|selected from TV Zone #139|
Reviews online this month (ratings given
are out of 10):
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|The Year of Intelligent Tigers||Rating: 9|
|BBC Books Price: £5.99
ISBN: 0 563 53831 7
|Written by Kate Orman
Out: 4 June 2001
| Reviewed by
| The Doctor has the solution to everyones problems but no
one will listen
Monsters in Doctor Who rarely come in the guise of anything else other than utterly evil and would-be dominators of the Earth/galaxy/universe and they tend to reflect some kind of preoccupation with the darker side of human nature, Nazism with the Daleks, cybernetics with the Cybermen, etc. All fine and good but no matter how non-human the creatures at first appear, there is almost an automatic response in discovering how human these monsters once were. For instance, the green-tentacled bubbling lumps of hate, the Daleks, are mutations of humanoids, the cold-hearted Cybermen are still recognizably human despite their mechanical improvements.
Kate Orman plays with this notion when the Doctor and company arrive on a planet that is almost a paradise, colonized by a variety of aliens but one where its most prominent indigenous species resemble Terran tigers, except these ones arent as friendly nor as docile as they first appear Well, the title does give it away a little.
Orman is rightly famous for putting the series hero through the wringer more than once within 90,000 words; The Year of Intelligent Tigers is no exception, but it does have the marvellous twist that the Doctor has the solution to everyones problems but no one, not even his companions, to a great extent, is prepared to listen to him when the tigers brutally begin to kill colonists and tolerate no resistance. So the Doctor sides with the villains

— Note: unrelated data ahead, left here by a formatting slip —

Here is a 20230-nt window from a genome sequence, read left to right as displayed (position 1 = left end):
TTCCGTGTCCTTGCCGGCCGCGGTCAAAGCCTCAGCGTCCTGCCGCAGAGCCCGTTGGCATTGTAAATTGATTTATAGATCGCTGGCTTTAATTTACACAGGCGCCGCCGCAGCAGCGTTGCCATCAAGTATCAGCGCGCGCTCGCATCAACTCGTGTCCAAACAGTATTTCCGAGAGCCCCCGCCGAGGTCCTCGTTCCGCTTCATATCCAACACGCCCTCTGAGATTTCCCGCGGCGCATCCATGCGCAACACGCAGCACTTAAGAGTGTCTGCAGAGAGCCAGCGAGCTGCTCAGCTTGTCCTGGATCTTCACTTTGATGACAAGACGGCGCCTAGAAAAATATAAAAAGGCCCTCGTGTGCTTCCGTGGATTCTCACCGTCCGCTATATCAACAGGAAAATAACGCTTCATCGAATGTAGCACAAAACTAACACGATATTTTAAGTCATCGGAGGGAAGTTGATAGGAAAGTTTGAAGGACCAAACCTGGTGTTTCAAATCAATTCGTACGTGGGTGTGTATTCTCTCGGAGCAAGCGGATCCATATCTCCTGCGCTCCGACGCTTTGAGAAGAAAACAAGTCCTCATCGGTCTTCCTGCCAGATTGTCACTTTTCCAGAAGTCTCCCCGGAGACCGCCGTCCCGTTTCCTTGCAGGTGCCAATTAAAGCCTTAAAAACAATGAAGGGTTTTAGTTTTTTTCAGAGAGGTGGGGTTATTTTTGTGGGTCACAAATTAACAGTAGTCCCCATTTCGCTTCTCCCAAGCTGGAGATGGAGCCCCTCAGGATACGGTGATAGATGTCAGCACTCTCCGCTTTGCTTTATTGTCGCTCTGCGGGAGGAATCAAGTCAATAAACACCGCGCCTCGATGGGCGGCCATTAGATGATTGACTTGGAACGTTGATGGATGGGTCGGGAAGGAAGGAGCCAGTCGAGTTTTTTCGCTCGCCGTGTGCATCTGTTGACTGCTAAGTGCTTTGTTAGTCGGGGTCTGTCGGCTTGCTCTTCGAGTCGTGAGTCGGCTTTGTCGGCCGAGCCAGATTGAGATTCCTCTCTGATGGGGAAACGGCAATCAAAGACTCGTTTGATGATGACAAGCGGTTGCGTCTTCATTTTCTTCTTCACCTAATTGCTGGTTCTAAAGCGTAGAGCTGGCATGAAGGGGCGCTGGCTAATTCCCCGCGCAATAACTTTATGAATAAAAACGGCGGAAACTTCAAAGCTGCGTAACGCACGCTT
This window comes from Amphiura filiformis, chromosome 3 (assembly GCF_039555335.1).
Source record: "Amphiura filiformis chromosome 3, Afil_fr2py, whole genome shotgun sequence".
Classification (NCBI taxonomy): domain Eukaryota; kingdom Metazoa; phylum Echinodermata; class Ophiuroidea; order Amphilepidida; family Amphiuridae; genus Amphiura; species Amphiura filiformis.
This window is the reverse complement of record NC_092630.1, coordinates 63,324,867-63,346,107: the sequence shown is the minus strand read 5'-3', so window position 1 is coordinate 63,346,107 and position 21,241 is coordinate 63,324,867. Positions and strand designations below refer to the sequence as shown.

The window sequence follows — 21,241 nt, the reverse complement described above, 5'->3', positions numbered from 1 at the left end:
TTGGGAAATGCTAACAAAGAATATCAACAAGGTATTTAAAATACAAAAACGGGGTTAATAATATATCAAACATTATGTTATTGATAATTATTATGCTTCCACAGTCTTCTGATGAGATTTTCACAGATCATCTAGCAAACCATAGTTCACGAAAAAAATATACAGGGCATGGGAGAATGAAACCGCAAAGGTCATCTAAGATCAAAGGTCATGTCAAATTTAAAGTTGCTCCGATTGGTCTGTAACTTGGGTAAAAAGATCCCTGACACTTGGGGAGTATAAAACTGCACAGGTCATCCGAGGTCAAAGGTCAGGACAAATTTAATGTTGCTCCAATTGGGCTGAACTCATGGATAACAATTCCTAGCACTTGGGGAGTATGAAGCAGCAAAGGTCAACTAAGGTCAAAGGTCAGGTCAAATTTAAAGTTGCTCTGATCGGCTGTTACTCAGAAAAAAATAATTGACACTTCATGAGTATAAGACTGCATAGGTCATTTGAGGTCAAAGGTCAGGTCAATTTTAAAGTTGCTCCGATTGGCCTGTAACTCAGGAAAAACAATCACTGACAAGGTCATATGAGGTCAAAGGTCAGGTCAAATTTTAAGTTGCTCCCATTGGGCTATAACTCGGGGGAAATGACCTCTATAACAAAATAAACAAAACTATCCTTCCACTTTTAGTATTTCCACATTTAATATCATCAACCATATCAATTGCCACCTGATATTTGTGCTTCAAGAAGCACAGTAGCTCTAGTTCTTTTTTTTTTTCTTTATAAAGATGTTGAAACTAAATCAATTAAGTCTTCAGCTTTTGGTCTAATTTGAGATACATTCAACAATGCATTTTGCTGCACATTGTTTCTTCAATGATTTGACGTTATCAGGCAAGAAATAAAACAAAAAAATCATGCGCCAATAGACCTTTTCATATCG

Beside a slight dip in pace at the end of the first third of the book, Orman keeps the pace rattling along, and the reader guessing what will happen and why the tigers are intelligent. The narrative, as is usual for Orman, opens with the Doctor and his team already established within this strange world that, cliché that it is, comes alive on the page. Best of all are the tigers themselves, an alien species that is allowed the luxury to be thoroughly developed alongside the story, and a race that mixes tragedy with horror that only Orman seems to bring to the range. Heres a book where you wont necessarily be rooting for the good guys to win
|LEXX on DVD|
|Volume 1.1||Rating: 8|
|Contender DVD||2 Discs, out: 30 April.||Reviewed by
|Order this from Blackstar|
This box set, of the first two of four films tv that comprise Season One, introduces us to all the main characters and their situations which take them on board LEXX, the deadliest ship in the Universe. The bizarre series surrounds itself with prophecies and mysterious religions, creating a dark and gruelling series of adventures. But it doesnt end there; its black humour makes the show what it is, sexy and, at times, lurid. I Worship his Shadow, introduces us to the regular characters Zev, Stan, Kai and 790 while Supernova propels us further into this strange continuum.
You get a lot of LEXX for your money but there arent many extras to note, just two informative, if quick, documentaries from the haphazard creators debunking a few myths about the show. But in the end its LEXX youve come for and its LEXX youre going to get. To call it surreal would be missing the point; its refreshing, complex, and riveting. The way all Sci-Fi should be.
© Visual Imagination Ltd 2001. Not for reproduction